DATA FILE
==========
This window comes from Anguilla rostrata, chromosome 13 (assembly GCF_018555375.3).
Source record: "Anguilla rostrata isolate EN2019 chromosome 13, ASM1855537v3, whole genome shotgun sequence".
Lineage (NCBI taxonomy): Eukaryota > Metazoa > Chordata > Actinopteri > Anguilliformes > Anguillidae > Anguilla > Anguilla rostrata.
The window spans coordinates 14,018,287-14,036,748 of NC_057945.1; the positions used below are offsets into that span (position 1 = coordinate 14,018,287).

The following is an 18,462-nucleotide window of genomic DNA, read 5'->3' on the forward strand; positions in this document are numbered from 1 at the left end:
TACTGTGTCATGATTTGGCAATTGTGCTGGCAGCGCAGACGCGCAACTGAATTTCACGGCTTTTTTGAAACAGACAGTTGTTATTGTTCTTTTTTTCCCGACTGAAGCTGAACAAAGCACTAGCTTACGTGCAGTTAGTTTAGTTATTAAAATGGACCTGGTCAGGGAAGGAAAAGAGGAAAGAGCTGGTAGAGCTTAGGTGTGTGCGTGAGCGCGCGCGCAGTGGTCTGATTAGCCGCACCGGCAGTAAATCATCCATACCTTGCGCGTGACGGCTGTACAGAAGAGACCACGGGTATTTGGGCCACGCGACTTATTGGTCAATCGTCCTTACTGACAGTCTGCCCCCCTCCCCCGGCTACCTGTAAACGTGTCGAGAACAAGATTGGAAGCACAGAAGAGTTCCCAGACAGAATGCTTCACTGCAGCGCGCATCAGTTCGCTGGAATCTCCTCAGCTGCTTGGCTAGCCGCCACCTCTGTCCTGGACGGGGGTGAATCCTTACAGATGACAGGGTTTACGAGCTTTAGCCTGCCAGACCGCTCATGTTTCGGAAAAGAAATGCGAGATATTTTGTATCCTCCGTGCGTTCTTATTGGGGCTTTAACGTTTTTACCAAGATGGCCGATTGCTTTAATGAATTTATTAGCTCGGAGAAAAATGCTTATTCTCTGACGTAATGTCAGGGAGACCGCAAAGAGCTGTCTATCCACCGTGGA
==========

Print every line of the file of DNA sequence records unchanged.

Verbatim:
This window comes from Anguilla rostrata, chromosome 13 (assembly GCF_018555375.3).
Source record: "Anguilla rostrata isolate EN2019 chromosome 13, ASM1855537v3, whole genome shotgun sequence".
Lineage (NCBI taxonomy): Eukaryota > Metazoa > Chordata > Actinopteri > Anguilliformes > Anguillidae > Anguilla > Anguilla rostrata.
The window spans coordinates 14,018,287-14,036,748 of NC_057945.1; the positions used below are offsets into that span (position 1 = coordinate 14,018,287).

The following is an 18,462-nucleotide window of genomic DNA, read 5'->3' on the forward strand; positions in this document are numbered from 1 at the left end:
TACTGTGTCATGATTTGGCAATTGTGCTGGCAGCGCAGACGCGCAACTGAATTTCACGGCTTTTTTGAAACAGACAGTTGTTATTGTTCTTTTTTTCCCGACTGAAGCTGAACAAAGCACTAGCTTACGTGCAGTTAGTTTAGTTATTAAAATGGACCTGGTCAGGGAAGGAAAAGAGGAAAGAGCTGGTAGAGCTTAGGTGTGTGCGTGAGCGCGCGCGCAGTGGTCTGATTAGCCGCACCGGCAGTAAATCATCCATACCTTGCGCGTGACGGCTGTACAGAAGAGACCACGGGTATTTGGGCCACGCGACTTATTGGTCAATCGTCCTTACTGACAGTCTGCCCCCCTCCCCCGGCTACCTGTAAACGTGTCGAGAACAAGATTGGAAGCACAGAAGAGTTCCCAGACAGAATGCTTCACTGCAGCGCGCATCAGTTCGCTGGAATCTCCTCAGCTGCTTGGCTAGCCGCCACCTCTGTCCTGGACGGGGGTGAATCCTTACAGATGACAGGGTTTACGAGCTTTAGCCTGCCAGACCGCTCATGTTTCGGAAAAGAAATGCGAGATATTTTGTATCCTCCGTGCGTTCTTATTGGGGCTTTAACGTTTTTACCAAGATGGCCGATTGCTTTAATGAATTTATTAGCTCGGAGAAAAATGCTTATTCTCTGACGTAATGTCAGGGAGACCGCAAAGAGCTGTCTATCCACCGTGGA